Saturday, August 20, 2016

Go To Your Corner Kicks

The executive had a long and distinguished 20-plus year career with his company, rising through the ranks to become a senior executive and president of a major division. He was being interviewed in front of a group of employees, and the floor had been opened for questions. He got a few on strategy, a few on business outlook, and the inevitable ones on career guidance. What, he was asked, would he have done differently in his career? Without hesitation, he said he would have learned more about soccer.


Asked to explain, he said that if there was one area he thought he lacked experience on early in his career, it was international. Companies and customers cross borders all the time; even those living in one country can have deep roots in another. If you're going to try and understand their point of view, you have to have a better grasp of their background. And as you talk with almost anyone outside the US or who grew up there, the one common touch point is what the rest of the world calls football.

As the Olympics have unspooled from Rio across multiple nights on multiple channels and platforms, I thought about this point of view. It isn't the idea of building an appreciation of soccer/football per se, though there's nothing wrong with that. It's that especially in the middle of an election campaign where we place ourselves in the center of the known universe, it helps to be reminded that there is a universe. That while what we think and do do matter, there are a lot of people who look at things differently. And Tom Brady and Peyton Manning are not necessarily their point of reference.

In fact, the Olympics is the one time where Americans get to see what else the world watches. If you flipped to some of the secondary channels, you saw big crowds at rugby and badminton, volleyball and field hockey. That said, trying to rank the "most popular" sport is difficult. After all, what metric do you use? Most fans? Highest TV Viewership? Number of professional or amateurs? Most headlines? By any one or combination of those measures, some sports that we are ravenous for on these shores have indeed gained considerable followings worldwide. Basketball and base are close to the top, while tennis and golf are also up there. But you can't leave out boxing and track, as well as non-Olympic contests such as cricket and Formula One Racing.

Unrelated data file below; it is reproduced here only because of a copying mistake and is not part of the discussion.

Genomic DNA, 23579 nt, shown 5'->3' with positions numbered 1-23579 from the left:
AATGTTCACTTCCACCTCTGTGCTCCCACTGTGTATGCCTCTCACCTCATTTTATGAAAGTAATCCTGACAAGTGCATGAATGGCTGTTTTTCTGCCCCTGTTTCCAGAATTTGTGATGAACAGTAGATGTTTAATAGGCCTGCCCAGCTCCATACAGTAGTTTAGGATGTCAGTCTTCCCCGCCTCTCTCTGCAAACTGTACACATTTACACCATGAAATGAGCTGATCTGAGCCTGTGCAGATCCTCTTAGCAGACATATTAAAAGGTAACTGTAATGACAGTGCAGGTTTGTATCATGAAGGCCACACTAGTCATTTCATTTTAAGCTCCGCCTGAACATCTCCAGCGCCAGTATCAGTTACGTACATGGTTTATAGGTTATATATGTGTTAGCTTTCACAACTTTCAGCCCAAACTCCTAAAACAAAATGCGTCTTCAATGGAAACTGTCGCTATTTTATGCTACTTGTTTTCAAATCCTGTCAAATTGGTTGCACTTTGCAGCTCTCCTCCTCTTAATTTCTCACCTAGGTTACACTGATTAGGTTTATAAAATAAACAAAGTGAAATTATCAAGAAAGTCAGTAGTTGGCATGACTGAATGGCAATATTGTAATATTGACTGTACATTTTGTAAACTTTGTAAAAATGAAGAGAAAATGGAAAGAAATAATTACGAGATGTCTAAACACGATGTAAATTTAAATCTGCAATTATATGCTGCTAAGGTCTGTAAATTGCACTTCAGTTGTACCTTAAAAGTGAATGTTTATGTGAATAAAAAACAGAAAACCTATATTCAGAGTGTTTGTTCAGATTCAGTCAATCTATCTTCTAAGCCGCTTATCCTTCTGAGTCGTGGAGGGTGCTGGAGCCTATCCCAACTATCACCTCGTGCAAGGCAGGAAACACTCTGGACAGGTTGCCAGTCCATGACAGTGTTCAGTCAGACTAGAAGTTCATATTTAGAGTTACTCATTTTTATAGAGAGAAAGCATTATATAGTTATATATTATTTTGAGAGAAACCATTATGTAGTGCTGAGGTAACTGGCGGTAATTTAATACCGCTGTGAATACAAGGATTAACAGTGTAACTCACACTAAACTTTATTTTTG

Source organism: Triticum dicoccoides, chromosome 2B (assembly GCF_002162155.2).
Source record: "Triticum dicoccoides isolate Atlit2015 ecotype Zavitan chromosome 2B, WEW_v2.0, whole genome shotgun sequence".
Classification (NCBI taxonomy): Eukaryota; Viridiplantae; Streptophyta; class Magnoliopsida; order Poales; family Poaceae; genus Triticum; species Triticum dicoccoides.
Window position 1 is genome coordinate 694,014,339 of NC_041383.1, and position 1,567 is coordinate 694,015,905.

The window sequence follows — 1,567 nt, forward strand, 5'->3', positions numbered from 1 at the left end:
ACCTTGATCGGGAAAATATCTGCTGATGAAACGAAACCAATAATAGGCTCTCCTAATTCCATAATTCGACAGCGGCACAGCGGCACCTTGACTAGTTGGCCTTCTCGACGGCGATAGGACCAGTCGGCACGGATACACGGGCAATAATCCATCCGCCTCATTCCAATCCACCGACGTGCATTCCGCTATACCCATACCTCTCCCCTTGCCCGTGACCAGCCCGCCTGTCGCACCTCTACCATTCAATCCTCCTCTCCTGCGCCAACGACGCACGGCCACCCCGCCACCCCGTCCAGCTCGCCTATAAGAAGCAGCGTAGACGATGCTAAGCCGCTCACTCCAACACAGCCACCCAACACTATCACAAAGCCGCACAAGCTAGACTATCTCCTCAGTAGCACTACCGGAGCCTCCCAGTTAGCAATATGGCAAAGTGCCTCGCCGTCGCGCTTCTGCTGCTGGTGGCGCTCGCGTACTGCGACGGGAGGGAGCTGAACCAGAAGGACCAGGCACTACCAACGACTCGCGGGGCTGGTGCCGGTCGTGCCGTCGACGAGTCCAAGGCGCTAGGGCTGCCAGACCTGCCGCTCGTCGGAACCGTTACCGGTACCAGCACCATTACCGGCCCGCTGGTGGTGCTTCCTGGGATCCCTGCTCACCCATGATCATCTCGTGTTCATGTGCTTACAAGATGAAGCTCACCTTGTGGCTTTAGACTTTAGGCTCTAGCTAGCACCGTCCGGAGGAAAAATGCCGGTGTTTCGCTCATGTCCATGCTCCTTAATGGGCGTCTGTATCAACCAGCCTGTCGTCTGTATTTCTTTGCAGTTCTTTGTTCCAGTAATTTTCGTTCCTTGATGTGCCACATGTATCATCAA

Of course, the 500-pound gorilla on these shores is American football as practiced by the NFL. Because of its popularity here, interest is growing worldwide, aided and abetted by the once year pageant that is the Super Bowl. That said, use almost any combination of those aforementioned measurements and you still come to the same conclusion: soccer beats them all handily. It has over 4 billion followers, with the World Cup being the most watched contest in the world. Another way to look at it: between winnings and endorsements, LeBron James may be the highest paid athlete on these shores and a magician with the ball. But he's bested worldwide by two guys who never touch it with their hands, Christiano Ronaldo and Lionel Messi.

You got a taste of why that is watching the crowds in Rio. Brazilian fans know how to party, and soccer is their game; what the rest of the world calls football is really the only sport that counts in that country. And so as they did in 2014 for the World Cup, the crowds packed the men's and women's matches, and put their passion on display. True, they brought that same level of intensity to swimming and gymnastics, and to the consternation of competitors used to a quieter approach, also to table tennis and fencing.

But let's circle back to the beginning. The next time you want to relate to someone you meet from Spain, or try to get to know someone better from Argentina, or want to make small talk with someone from Uruguay, ask about their family. Inquire about their kids. See what movies they like or their favorite type of music. But if you ask them about corner kicks, odds are better that even that you will be on the same pitch. And that will help make it a level playing field. Literally.


Marc Wollin of Bedford always played goalie. His column appears regularly in The Record-Review, The Scarsdale Inquirer and online at, as well as via Facebook, LinkedIn and Twitter.

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